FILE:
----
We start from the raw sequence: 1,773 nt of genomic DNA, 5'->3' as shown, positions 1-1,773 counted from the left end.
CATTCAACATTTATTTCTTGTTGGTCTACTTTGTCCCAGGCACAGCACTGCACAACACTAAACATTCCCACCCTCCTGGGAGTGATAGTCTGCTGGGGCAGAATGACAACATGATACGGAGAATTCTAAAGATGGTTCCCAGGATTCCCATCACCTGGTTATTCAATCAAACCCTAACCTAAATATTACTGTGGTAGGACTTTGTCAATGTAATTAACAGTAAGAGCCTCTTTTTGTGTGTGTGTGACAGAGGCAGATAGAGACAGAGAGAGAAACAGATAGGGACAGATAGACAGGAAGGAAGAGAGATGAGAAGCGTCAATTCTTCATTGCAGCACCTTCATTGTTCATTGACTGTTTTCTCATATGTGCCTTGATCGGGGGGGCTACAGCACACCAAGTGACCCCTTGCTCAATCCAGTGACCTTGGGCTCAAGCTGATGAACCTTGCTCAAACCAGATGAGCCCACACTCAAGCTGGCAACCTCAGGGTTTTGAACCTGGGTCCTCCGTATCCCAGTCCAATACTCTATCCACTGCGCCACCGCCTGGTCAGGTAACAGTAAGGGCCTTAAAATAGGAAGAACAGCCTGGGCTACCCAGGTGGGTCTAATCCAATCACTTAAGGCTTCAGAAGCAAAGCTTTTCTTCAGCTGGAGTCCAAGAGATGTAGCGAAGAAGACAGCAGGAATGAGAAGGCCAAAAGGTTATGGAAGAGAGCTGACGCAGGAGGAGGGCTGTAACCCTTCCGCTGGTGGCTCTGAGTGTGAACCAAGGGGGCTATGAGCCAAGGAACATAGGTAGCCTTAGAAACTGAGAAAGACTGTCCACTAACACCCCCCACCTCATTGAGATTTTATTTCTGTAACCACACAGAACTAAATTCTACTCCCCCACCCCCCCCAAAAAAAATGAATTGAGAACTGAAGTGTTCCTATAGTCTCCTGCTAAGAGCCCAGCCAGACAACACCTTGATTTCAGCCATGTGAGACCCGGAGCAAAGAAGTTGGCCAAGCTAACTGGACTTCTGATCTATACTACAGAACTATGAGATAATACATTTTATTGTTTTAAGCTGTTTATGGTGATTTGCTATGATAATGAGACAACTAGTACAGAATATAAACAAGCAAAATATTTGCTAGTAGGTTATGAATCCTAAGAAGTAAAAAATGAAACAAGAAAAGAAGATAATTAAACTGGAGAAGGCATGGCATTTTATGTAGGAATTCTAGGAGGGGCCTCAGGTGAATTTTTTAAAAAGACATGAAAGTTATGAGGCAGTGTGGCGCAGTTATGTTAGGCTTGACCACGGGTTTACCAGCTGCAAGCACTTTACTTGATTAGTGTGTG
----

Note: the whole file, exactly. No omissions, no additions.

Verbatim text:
We start from the raw sequence: 1,773 nt of genomic DNA, 5'->3' as shown, positions 1-1,773 counted from the left end.
CATTCAACATTTATTTCTTGTTGGTCTACTTTGTCCCAGGCACAGCACTGCACAACACTAAACATTCCCACCCTCCTGGGAGTGATAGTCTGCTGGGGCAGAATGACAACATGATACGGAGAATTCTAAAGATGGTTCCCAGGATTCCCATCACCTGGTTATTCAATCAAACCCTAACCTAAATATTACTGTGGTAGGACTTTGTCAATGTAATTAACAGTAAGAGCCTCTTTTTGTGTGTGTGTGACAGAGGCAGATAGAGACAGAGAGAGAAACAGATAGGGACAGATAGACAGGAAGGAAGAGAGATGAGAAGCGTCAATTCTTCATTGCAGCACCTTCATTGTTCATTGACTGTTTTCTCATATGTGCCTTGATCGGGGGGGCTACAGCACACCAAGTGACCCCTTGCTCAATCCAGTGACCTTGGGCTCAAGCTGATGAACCTTGCTCAAACCAGATGAGCCCACACTCAAGCTGGCAACCTCAGGGTTTTGAACCTGGGTCCTCCGTATCCCAGTCCAATACTCTATCCACTGCGCCACCGCCTGGTCAGGTAACAGTAAGGGCCTTAAAATAGGAAGAACAGCCTGGGCTACCCAGGTGGGTCTAATCCAATCACTTAAGGCTTCAGAAGCAAAGCTTTTCTTCAGCTGGAGTCCAAGAGATGTAGCGAAGAAGACAGCAGGAATGAGAAGGCCAAAAGGTTATGGAAGAGAGCTGACGCAGGAGGAGGGCTGTAACCCTTCCGCTGGTGGCTCTGAGTGTGAACCAAGGGGGCTATGAGCCAAGGAACATAGGTAGCCTTAGAAACTGAGAAAGACTGTCCACTAACACCCCCCACCTCATTGAGATTTTATTTCTGTAACCACACAGAACTAAATTCTACTCCCCCACCCCCCCCAAAAAAAATGAATTGAGAACTGAAGTGTTCCTATAGTCTCCTGCTAAGAGCCCAGCCAGACAACACCTTGATTTCAGCCATGTGAGACCCGGAGCAAAGAAGTTGGCCAAGCTAACTGGACTTCTGATCTATACTACAGAACTATGAGATAATACATTTTATTGTTTTAAGCTGTTTATGGTGATTTGCTATGATAATGAGACAACTAGTACAGAATATAAACAAGCAAAATATTTGCTAGTAGGTTATGAATCCTAAGAAGTAAAAAATGAAACAAGAAAAGAAGATAATTAAACTGGAGAAGGCATGGCATTTTATGTAGGAATTCTAGGAGGGGCCTCAGGTGAATTTTTTAAAAAGACATGAAAGTTATGAGGCAGTGTGGCGCAGTTATGTTAGGCTTGACCACGGGTTTACCAGCTGCAAGCACTTTACTTGATTAGTGTGTG